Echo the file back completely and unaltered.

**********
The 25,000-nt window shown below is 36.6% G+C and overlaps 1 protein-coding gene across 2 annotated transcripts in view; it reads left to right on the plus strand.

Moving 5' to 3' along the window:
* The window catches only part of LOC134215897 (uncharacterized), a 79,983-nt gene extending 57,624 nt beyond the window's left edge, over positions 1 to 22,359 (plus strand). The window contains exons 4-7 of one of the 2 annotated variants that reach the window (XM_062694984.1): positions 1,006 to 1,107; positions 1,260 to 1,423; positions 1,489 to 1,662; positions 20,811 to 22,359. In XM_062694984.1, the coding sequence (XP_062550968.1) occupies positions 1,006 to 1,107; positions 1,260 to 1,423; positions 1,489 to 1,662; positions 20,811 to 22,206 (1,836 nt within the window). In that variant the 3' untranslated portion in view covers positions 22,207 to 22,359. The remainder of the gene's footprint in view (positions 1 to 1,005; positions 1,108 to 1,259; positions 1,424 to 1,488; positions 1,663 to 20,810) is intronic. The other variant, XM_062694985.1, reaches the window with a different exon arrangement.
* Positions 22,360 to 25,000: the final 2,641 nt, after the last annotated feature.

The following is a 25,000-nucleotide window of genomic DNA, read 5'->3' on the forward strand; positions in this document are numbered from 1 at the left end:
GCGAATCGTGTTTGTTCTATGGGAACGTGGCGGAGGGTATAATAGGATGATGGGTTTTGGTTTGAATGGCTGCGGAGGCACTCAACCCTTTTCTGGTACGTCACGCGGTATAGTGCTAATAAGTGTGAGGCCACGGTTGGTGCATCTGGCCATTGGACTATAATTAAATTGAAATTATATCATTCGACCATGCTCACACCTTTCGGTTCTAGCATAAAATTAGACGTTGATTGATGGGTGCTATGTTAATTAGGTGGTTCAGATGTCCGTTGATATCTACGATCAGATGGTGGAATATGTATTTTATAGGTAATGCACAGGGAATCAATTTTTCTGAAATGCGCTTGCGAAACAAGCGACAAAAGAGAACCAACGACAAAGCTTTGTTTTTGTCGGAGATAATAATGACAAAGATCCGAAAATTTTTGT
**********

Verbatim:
The 25,000-nt window shown below is 36.6% G+C and overlaps 1 protein-coding gene across 2 annotated transcripts in view; it reads left to right on the plus strand.

Moving 5' to 3' along the window:
* The window catches only part of LOC134215897 (uncharacterized), a 79,983-nt gene extending 57,624 nt beyond the window's left edge, over positions 1 to 22,359 (plus strand). The window contains exons 4-7 of one of the 2 annotated variants that reach the window (XM_062694984.1): positions 1,006 to 1,107; positions 1,260 to 1,423; positions 1,489 to 1,662; positions 20,811 to 22,359. In XM_062694984.1, the coding sequence (XP_062550968.1) occupies positions 1,006 to 1,107; positions 1,260 to 1,423; positions 1,489 to 1,662; positions 20,811 to 22,206 (1,836 nt within the window). In that variant the 3' untranslated portion in view covers positions 22,207 to 22,359. The remainder of the gene's footprint in view (positions 1 to 1,005; positions 1,108 to 1,259; positions 1,424 to 1,488; positions 1,663 to 20,810) is intronic. The other variant, XM_062694985.1, reaches the window with a different exon arrangement.
* Positions 22,360 to 25,000: the final 2,641 nt, after the last annotated feature.

The following is a 25,000-nucleotide window of genomic DNA, read 5'->3' on the forward strand; positions in this document are numbered from 1 at the left end:
GCGAATCGTGTTTGTTCTATGGGAACGTGGCGGAGGGTATAATAGGATGATGGGTTTTGGTTTGAATGGCTGCGGAGGCACTCAACCCTTTTCTGGTACGTCACGCGGTATAGTGCTAATAAGTGTGAGGCCACGGTTGGTGCATCTGGCCATTGGACTATAATTAAATTGAAATTATATCATTCGACCATGCTCACACCTTTCGGTTCTAGCATAAAATTAGACGTTGATTGATGGGTGCTATGTTAATTAGGTGGTTCAGATGTCCGTTGATATCTACGATCAGATGGTGGAATATGTATTTTATAGGTAATGCACAGGGAATCAATTTTTCTGAAATGCGCTTGCGAAACAAGCGACAAAAGAGAACCAACGACAAAGCTTTGTTTTTGTCGGAGATAATAATGACAAAGATCCGAAAATTTTTGT